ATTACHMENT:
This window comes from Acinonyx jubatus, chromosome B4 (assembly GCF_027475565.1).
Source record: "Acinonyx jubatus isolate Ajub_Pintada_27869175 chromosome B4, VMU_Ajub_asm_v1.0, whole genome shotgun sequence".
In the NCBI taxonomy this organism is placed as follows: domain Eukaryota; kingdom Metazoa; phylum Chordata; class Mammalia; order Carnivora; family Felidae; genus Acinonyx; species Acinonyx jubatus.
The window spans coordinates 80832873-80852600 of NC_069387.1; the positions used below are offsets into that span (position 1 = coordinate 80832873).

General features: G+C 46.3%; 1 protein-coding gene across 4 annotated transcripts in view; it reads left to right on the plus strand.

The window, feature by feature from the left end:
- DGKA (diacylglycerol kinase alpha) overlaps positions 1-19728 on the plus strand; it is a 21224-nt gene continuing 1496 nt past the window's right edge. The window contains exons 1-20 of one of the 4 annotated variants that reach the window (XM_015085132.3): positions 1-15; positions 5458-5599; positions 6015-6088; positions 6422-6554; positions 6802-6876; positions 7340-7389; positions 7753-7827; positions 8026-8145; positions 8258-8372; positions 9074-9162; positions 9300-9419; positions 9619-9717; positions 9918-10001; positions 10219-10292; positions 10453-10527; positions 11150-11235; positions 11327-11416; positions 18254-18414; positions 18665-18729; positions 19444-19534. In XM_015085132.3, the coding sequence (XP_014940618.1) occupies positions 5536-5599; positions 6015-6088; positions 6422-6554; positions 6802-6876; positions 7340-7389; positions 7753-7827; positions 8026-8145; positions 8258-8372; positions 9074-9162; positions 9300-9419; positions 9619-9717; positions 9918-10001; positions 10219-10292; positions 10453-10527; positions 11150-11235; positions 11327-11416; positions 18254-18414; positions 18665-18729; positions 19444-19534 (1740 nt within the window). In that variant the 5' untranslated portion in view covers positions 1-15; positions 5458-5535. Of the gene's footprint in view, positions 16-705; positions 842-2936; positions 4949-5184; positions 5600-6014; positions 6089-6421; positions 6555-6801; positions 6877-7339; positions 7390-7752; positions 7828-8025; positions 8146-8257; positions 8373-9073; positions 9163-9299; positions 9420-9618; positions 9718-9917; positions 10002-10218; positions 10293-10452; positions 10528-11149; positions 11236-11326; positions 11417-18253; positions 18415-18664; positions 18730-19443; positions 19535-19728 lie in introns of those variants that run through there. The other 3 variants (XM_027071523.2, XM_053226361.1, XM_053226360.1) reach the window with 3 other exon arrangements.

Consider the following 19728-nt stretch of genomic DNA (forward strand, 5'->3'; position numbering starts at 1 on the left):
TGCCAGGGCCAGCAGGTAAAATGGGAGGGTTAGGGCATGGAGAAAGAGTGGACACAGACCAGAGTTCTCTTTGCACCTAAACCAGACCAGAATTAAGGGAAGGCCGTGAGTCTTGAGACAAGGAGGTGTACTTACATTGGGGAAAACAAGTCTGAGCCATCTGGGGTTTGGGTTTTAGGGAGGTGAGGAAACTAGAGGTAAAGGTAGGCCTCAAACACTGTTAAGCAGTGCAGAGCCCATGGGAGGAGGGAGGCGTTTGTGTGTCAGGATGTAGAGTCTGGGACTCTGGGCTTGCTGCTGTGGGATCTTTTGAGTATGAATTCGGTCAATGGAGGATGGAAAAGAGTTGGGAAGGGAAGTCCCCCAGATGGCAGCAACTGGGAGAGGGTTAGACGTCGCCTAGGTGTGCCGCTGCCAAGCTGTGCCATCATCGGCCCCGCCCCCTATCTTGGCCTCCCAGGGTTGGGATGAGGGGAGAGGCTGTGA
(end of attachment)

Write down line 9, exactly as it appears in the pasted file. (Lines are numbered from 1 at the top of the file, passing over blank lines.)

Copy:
TGCCAGGGCCAGCAGGTAAAATGGGAGGGTTAGGGCATGGAGAAAGAGTGGACACAGACCAGAGTTCTCTTTGCACCTAAACCAGACCAGAATTAAGGGAAGGCCGTGAGTCTTGAGACAAGGAGGTGTACTTACATTGGGGAAAACAAGTCTGAGCCATCTGGGGTTTGGGTTTTAGGGAGGTGAGGAAACTAGAGGTAAAGGTAGGCCTCAAACACTGTTAAGCAGTGCAGAGCCCATGGGAGGAGGGAGGCGTTTGTGTGTCAGGATGTAGAGTCTGGGACTCTGGGCTTGCTGCTGTGGGATCTTTTGAGTATGAATTCGGTCAATGGAGGATGGAAAAGAGTTGGGAAGGGAAGTCCCCCAGATGGCAGCAACTGGGAGAGGGTTAGACGTCGCCTAGGTGTGCCGCTGCCAAGCTGTGCCATCATCGGCCCCGCCCCCTATCTTGGCCTCCCAGGGTTGGGATGAGGGGAGAGGCTGTGA